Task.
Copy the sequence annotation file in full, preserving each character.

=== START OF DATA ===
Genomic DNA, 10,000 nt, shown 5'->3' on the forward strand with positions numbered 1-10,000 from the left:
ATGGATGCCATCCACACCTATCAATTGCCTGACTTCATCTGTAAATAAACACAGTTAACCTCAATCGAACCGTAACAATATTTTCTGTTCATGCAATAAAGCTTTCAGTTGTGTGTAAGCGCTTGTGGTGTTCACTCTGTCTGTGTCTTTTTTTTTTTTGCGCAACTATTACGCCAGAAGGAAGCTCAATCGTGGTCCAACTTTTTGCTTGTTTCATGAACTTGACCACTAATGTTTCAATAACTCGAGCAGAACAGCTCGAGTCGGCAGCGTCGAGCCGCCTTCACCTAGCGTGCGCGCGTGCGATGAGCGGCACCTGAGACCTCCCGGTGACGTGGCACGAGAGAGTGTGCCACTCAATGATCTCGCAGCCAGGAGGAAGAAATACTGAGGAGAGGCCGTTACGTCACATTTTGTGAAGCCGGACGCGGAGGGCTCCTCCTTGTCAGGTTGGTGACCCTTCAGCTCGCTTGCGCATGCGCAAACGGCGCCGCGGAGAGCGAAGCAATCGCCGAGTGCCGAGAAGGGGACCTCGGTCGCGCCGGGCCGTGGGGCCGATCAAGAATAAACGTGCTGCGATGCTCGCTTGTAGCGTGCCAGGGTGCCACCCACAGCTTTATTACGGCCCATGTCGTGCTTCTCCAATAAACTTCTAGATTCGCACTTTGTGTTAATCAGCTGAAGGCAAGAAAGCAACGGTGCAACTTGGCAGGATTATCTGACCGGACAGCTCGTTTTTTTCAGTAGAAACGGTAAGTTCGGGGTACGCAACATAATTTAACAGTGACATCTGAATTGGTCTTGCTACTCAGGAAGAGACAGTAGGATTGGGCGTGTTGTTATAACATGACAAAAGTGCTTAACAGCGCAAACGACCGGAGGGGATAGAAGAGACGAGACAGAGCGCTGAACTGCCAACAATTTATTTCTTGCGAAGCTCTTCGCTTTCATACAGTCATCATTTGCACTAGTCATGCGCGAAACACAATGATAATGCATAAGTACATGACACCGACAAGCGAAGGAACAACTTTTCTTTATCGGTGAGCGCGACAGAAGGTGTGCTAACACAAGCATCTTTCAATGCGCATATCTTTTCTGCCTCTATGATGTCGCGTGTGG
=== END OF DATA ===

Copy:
Genomic DNA, 10,000 nt, shown 5'->3' on the forward strand with positions numbered 1-10,000 from the left:
ATGGATGCCATCCACACCTATCAATTGCCTGACTTCATCTGTAAATAAACACAGTTAACCTCAATCGAACCGTAACAATATTTTCTGTTCATGCAATAAAGCTTTCAGTTGTGTGTAAGCGCTTGTGGTGTTCACTCTGTCTGTGTCTTTTTTTTTTTTGCGCAACTATTACGCCAGAAGGAAGCTCAATCGTGGTCCAACTTTTTGCTTGTTTCATGAACTTGACCACTAATGTTTCAATAACTCGAGCAGAACAGCTCGAGTCGGCAGCGTCGAGCCGCCTTCACCTAGCGTGCGCGCGTGCGATGAGCGGCACCTGAGACCTCCCGGTGACGTGGCACGAGAGAGTGTGCCACTCAATGATCTCGCAGCCAGGAGGAAGAAATACTGAGGAGAGGCCGTTACGTCACATTTTGTGAAGCCGGACGCGGAGGGCTCCTCCTTGTCAGGTTGGTGACCCTTCAGCTCGCTTGCGCATGCGCAAACGGCGCCGCGGAGAGCGAAGCAATCGCCGAGTGCCGAGAAGGGGACCTCGGTCGCGCCGGGCCGTGGGGCCGATCAAGAATAAACGTGCTGCGATGCTCGCTTGTAGCGTGCCAGGGTGCCACCCACAGCTTTATTACGGCCCATGTCGTGCTTCTCCAATAAACTTCTAGATTCGCACTTTGTGTTAATCAGCTGAAGGCAAGAAAGCAACGGTGCAACTTGGCAGGATTATCTGACCGGACAGCTCGTTTTTTTCAGTAGAAACGGTAAGTTCGGGGTACGCAACATAATTTAACAGTGACATCTGAATTGGTCTTGCTACTCAGGAAGAGACAGTAGGATTGGGCGTGTTGTTATAACATGACAAAAGTGCTTAACAGCGCAAACGACCGGAGGGGATAGAAGAGACGAGACAGAGCGCTGAACTGCCAACAATTTATTTCTTGCGAAGCTCTTCGCTTTCATACAGTCATCATTTGCACTAGTCATGCGCGAAACACAATGATAATGCATAAGTACATGACACCGACAAGCGAAGGAACAACTTTTCTTTATCGGTGAGCGCGACAGAAGGTGTGCTAACACAAGCATCTTTCAATGCGCATATCTTTTCTGCCTCTATGATGTCGCGTGTGG